Scott Eddy worked for The Markets and was laid off after the store closed. He remained unemployed for 22 months. When applying at Safeway, Scott informed them that he had been at Journey rate for The Markets. He was hired at Safeway starting at minimum wage. Our Skagit Grocery contract gives Safeway the option to bring in our members at 2 steps below Journey rate if they have been out of the unit for 0-2 years, but not at minimum wage. Because Scott knew his rights under the contract and informed the union we were able to correct Scott’s wages.  

Members Stand Up for Their Rights

United For Quality Care

When UFCW 21 health care members at Providence Everett joined together with OPEIU Local 8 members at the hospital on a common petition to Management for improved contracts and working conditions, they found greater strength than if either had acted alone. That is the story we know to be true and we need to repeat time and again. Taking action together works. This helped both groups of workers from two unions win improved contracts. 

Taking a Break is Good for Everyone

For health care workers breaks are not only an issue for our own health and safety but for all of our patients and co-workers too. In many hospitals and clinics people work through breaks and/or get disciplined if they report missing one. For two years our members at Capital Medical Center have taken action together and documented problems, pushing a grievance and recently winning new contract language for taking breaks and documenting missed breaks. The new language secures all employees’ right to take a paid 15 minute break for each four hours of working time and requires employees to record any missed meal/rest periods without any retaliation. Way to go Capital Medical Center members!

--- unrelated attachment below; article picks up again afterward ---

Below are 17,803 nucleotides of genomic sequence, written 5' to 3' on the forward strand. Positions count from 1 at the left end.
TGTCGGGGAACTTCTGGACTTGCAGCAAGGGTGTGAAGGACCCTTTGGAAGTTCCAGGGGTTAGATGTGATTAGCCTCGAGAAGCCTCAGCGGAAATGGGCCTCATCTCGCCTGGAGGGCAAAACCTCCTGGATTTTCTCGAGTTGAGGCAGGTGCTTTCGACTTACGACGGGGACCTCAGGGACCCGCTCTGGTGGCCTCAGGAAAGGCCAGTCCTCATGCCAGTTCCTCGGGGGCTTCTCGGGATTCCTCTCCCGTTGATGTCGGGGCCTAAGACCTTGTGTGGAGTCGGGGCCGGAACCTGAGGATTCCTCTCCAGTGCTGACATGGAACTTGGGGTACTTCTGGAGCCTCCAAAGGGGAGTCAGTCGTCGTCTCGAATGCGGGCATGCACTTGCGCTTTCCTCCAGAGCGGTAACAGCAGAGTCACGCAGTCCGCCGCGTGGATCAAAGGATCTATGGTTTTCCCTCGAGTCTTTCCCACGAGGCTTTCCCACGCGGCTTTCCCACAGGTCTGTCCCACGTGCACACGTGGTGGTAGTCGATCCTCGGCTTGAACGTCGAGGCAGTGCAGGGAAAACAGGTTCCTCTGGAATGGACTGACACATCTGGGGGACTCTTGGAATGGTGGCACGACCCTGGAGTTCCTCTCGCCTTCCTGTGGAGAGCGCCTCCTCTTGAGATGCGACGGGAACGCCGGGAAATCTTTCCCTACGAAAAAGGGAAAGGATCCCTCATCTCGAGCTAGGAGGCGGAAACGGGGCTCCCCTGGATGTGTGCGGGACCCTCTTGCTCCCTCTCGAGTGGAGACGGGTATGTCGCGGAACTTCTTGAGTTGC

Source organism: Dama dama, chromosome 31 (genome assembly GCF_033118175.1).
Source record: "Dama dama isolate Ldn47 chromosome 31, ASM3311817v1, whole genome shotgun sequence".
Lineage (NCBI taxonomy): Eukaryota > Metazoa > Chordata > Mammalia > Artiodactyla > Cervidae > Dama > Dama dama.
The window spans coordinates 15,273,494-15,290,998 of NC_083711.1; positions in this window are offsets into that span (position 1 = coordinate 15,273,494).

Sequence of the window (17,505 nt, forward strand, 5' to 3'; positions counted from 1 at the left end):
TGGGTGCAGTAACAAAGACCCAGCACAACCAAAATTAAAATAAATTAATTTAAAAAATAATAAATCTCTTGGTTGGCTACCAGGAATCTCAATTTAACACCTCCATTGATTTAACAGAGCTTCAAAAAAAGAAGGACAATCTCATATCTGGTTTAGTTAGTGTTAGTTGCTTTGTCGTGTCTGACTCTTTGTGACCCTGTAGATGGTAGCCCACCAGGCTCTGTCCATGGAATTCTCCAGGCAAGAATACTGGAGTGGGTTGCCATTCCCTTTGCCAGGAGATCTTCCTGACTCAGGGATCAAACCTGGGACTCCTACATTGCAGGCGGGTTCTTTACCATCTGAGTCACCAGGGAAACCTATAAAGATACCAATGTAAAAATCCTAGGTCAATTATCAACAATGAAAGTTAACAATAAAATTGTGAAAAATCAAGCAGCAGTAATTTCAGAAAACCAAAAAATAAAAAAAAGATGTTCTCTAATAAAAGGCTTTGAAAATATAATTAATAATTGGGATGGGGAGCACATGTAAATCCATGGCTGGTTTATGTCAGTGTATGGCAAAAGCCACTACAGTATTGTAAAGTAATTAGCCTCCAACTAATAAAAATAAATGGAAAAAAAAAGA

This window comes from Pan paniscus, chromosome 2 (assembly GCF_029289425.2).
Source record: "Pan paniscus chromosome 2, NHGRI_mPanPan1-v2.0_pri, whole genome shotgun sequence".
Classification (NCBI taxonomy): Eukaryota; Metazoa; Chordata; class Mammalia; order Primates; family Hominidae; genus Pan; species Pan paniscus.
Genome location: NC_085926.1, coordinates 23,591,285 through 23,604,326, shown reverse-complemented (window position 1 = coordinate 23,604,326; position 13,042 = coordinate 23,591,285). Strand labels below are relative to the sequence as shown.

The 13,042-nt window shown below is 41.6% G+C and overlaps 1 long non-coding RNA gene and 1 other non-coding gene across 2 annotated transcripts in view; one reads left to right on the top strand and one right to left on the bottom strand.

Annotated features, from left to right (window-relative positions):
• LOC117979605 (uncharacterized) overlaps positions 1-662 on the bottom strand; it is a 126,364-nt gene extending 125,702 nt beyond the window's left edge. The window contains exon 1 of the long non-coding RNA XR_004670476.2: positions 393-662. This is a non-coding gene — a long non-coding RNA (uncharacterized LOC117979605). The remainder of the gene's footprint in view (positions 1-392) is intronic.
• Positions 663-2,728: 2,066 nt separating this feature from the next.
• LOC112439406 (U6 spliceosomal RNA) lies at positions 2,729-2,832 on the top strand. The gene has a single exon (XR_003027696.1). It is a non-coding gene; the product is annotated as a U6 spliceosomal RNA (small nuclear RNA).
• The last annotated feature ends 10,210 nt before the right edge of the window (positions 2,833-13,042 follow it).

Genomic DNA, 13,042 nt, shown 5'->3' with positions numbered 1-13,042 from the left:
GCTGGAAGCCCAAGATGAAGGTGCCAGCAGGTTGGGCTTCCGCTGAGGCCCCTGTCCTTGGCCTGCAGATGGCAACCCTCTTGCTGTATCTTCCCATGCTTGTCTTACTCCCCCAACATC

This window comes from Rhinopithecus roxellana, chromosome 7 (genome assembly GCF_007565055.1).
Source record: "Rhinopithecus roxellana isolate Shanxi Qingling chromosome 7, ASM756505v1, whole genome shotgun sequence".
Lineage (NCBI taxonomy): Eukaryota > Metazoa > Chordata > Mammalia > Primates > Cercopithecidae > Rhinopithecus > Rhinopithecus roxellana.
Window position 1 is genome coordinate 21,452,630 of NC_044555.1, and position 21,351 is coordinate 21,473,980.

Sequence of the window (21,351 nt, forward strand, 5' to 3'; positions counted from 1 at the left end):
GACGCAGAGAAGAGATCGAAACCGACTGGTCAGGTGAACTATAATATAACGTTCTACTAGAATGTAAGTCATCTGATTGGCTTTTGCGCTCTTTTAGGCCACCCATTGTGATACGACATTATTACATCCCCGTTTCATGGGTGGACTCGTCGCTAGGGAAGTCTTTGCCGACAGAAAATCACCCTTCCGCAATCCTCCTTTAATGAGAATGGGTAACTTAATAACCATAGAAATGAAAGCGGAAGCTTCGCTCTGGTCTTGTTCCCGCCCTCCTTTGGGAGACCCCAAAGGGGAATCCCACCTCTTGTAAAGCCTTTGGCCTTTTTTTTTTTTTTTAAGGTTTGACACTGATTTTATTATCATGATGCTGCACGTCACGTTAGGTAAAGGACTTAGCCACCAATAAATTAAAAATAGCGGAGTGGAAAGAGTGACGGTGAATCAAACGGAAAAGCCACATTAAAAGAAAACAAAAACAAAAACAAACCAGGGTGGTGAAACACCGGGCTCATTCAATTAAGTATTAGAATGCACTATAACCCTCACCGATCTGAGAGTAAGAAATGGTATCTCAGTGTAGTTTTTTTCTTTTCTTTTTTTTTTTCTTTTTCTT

Another Job Saved by Strong Contract & Action

People believing something is not enough. People need to take action in order to resist and push back against fear and hatred…When we commit to action, we move our workplaces and communities away from fear and intolerance and toward economic, political and social justice.

Renee Gebre is a cashier at Safeway (1845 Greenwood). Every day grocery store checkers process WIC checks (a federal program to help moms with lower income get better nutrition for their kids). One day Renee made a mistake when processing a WIC check and was suspended. Our agreement with Safeway is that there must be two written warnings before a suspension for this type of violation. After contacting the employer’s labor relations, the suspension was reduced to a written warning and Ms. Gebre was paid for the hours of work she missed for her suspension. 

Steward Trainings Keep Growing our Union

Eight members from PCC, led by Deli worker Atsuko Koseki (second from right) were recently trained up to be Stewards. Though PCC workers negotiate their contract independently, when they heard that the vast majority of UFCW 21 grocery store workers were soon to be going into their own contract negotiations, these PCC workers wanted to be trained up as Stewards and help as much as possible for everyone to achieve better wages, benefits and working conditions. Great work Atsuko and all the other PCC Stewards who went through the training pictured here.